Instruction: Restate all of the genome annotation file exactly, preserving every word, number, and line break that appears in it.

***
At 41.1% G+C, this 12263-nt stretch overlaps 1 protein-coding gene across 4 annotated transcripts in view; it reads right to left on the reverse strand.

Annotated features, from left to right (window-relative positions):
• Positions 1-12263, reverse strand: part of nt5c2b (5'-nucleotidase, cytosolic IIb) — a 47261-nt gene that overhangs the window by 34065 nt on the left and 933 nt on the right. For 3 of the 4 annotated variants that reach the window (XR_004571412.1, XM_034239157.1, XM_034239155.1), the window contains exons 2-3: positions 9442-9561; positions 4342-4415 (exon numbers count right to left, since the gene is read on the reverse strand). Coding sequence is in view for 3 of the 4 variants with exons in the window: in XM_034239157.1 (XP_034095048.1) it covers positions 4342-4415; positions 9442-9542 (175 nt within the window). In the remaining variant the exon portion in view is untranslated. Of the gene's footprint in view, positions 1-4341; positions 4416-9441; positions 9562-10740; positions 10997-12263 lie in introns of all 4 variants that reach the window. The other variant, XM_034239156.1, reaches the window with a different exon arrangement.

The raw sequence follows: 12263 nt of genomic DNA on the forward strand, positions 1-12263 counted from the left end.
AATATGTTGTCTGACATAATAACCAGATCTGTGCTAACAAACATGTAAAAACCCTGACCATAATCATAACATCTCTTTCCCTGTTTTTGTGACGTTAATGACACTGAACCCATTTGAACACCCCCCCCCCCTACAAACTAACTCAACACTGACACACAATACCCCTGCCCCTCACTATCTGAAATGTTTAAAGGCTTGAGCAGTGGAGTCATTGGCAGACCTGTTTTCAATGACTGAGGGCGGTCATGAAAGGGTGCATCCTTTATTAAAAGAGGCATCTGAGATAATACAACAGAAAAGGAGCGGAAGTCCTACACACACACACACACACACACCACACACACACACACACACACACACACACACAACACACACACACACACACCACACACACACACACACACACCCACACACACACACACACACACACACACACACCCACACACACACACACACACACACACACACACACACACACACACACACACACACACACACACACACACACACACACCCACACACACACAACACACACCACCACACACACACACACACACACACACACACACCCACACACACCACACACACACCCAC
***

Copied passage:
At 41.1% G+C, this 12263-nt stretch overlaps 1 protein-coding gene across 4 annotated transcripts in view; it reads right to left on the reverse strand.

Annotated features, from left to right (window-relative positions):
• Positions 1-12263, reverse strand: part of nt5c2b (5'-nucleotidase, cytosolic IIb) — a 47261-nt gene that overhangs the window by 34065 nt on the left and 933 nt on the right. For 3 of the 4 annotated variants that reach the window (XR_004571412.1, XM_034239157.1, XM_034239155.1), the window contains exons 2-3: positions 9442-9561; positions 4342-4415 (exon numbers count right to left, since the gene is read on the reverse strand). Coding sequence is in view for 3 of the 4 variants with exons in the window: in XM_034239157.1 (XP_034095048.1) it covers positions 4342-4415; positions 9442-9542 (175 nt within the window). In the remaining variant the exon portion in view is untranslated. Of the gene's footprint in view, positions 1-4341; positions 4416-9441; positions 9562-10740; positions 10997-12263 lie in introns of all 4 variants that reach the window. The other variant, XM_034239156.1, reaches the window with a different exon arrangement.

The raw sequence follows: 12263 nt of genomic DNA on the forward strand, positions 1-12263 counted from the left end.
AATATGTTGTCTGACATAATAACCAGATCTGTGCTAACAAACATGTAAAAACCCTGACCATAATCATAACATCTCTTTCCCTGTTTTTGTGACGTTAATGACACTGAACCCATTTGAACACCCCCCCCCCCTACAAACTAACTCAACACTGACACACAATACCCCTGCCCCTCACTATCTGAAATGTTTAAAGGCTTGAGCAGTGGAGTCATTGGCAGACCTGTTTTCAATGACTGAGGGCGGTCATGAAAGGGTGCATCCTTTATTAAAAGAGGCATCTGAGATAATACAACAGAAAAGGAGCGGAAGTCCTACACACACACACACACACACACCACACACACACACACACACACACACACACACAACACACACACACACACACCACACACACACACACACACACCCACACACACACACACACACACACACACACACCCACACACACACACACACACACACACACACACACACACACACACACACACACACACACACACACACACACACACACCCACACACACACAACACACACCACCACACACACACACACACACACACACACACACCCACACACACCACACACACACCCAC